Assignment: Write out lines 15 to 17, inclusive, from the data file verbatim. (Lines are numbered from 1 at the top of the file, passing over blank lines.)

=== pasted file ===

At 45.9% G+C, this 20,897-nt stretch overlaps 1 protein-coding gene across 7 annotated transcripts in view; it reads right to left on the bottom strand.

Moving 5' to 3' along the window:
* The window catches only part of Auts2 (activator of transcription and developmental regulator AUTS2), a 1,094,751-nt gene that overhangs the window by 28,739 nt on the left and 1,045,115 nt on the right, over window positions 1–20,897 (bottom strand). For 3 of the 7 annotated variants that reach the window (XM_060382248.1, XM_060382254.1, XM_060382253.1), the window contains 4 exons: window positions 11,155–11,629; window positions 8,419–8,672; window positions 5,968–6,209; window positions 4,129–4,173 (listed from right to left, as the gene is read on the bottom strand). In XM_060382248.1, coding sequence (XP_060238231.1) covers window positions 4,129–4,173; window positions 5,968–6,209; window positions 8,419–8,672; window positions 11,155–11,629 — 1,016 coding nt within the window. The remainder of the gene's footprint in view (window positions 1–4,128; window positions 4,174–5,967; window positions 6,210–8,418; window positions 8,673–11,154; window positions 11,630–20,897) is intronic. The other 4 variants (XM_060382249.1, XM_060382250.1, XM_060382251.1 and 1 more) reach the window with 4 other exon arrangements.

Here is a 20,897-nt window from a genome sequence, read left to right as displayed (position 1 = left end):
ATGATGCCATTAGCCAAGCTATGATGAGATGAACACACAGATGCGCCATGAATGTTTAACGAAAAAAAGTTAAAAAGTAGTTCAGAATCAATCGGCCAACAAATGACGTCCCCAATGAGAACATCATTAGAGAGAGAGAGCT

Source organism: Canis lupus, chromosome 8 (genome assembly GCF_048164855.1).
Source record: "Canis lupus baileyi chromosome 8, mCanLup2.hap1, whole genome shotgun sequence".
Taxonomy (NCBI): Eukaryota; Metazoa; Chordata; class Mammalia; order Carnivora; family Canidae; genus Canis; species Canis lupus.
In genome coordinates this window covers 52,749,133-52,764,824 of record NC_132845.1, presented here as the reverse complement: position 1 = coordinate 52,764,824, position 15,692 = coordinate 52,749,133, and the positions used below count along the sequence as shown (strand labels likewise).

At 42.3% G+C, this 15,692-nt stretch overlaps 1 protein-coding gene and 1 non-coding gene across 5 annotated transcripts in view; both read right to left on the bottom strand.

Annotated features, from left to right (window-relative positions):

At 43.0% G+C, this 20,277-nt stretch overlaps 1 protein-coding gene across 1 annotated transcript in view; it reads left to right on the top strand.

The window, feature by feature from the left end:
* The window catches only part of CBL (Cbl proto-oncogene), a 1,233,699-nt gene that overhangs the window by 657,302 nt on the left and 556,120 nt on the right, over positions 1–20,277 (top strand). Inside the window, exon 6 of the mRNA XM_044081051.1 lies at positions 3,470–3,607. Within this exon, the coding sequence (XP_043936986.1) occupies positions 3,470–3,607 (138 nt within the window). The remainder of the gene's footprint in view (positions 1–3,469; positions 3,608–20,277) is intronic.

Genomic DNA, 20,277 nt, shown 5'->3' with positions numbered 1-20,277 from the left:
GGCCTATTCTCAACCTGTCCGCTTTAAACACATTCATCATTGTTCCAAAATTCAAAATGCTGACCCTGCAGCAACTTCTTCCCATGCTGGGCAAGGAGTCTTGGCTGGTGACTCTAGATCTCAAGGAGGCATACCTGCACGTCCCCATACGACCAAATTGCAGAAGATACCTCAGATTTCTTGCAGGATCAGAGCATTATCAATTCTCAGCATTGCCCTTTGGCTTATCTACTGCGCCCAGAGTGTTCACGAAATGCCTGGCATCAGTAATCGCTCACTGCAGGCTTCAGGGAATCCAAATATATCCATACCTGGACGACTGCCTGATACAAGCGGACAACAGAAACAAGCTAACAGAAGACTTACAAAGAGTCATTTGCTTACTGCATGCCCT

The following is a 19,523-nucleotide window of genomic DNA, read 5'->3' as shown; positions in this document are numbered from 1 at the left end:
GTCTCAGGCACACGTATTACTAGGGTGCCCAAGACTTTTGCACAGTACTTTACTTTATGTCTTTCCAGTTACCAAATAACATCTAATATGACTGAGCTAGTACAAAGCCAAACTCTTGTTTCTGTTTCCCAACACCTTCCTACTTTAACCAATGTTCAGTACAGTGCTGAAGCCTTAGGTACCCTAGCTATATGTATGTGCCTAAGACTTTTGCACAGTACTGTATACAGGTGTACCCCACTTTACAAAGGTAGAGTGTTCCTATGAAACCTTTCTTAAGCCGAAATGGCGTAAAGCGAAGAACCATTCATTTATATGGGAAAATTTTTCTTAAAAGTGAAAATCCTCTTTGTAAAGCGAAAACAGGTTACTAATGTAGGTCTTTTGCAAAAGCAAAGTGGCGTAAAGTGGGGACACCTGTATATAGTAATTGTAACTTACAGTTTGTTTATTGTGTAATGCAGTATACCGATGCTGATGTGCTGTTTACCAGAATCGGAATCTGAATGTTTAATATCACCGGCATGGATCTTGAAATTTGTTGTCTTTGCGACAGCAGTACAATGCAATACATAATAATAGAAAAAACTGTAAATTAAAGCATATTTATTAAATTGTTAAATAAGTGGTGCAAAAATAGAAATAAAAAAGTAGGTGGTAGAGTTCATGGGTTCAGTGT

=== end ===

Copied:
Genomic DNA, 20,277 nt, shown 5'->3' with positions numbered 1-20,277 from the left:
GGCCTATTCTCAACCTGTCCGCTTTAAACACATTCATCATTGTTCCAAAATTCAAAATGCTGACCCTGCAGCAACTTCTTCCCATGCTGGGCAAGGAGTCTTGGCTGGTGACTCTAGATCTCAAGGAGGCATACCTGCACGTCCCCATACGACCAAATTGCAGAAGATACCTCAGATTTCTTGCAGGATCAGAGCATTATCAATTCTCAGCATTGCCCTTTGGCTTATCTACTGCGCCCAGAGTGTTCACGAAATGCCTGGCATCAGTAATCGCTCACTGCAGGCTTCAGGGAATCCAAATATATCCATACCTGGACGACTGCCTGATACAAGCGGACAACAGAAACAAGCTAACAGAAGACTTACAAAGAGTCATTTGCTTACTGCATGCCCT

The following is a 19,523-nucleotide window of genomic DNA, read 5'->3' as shown; positions in this document are numbered from 1 at the left end: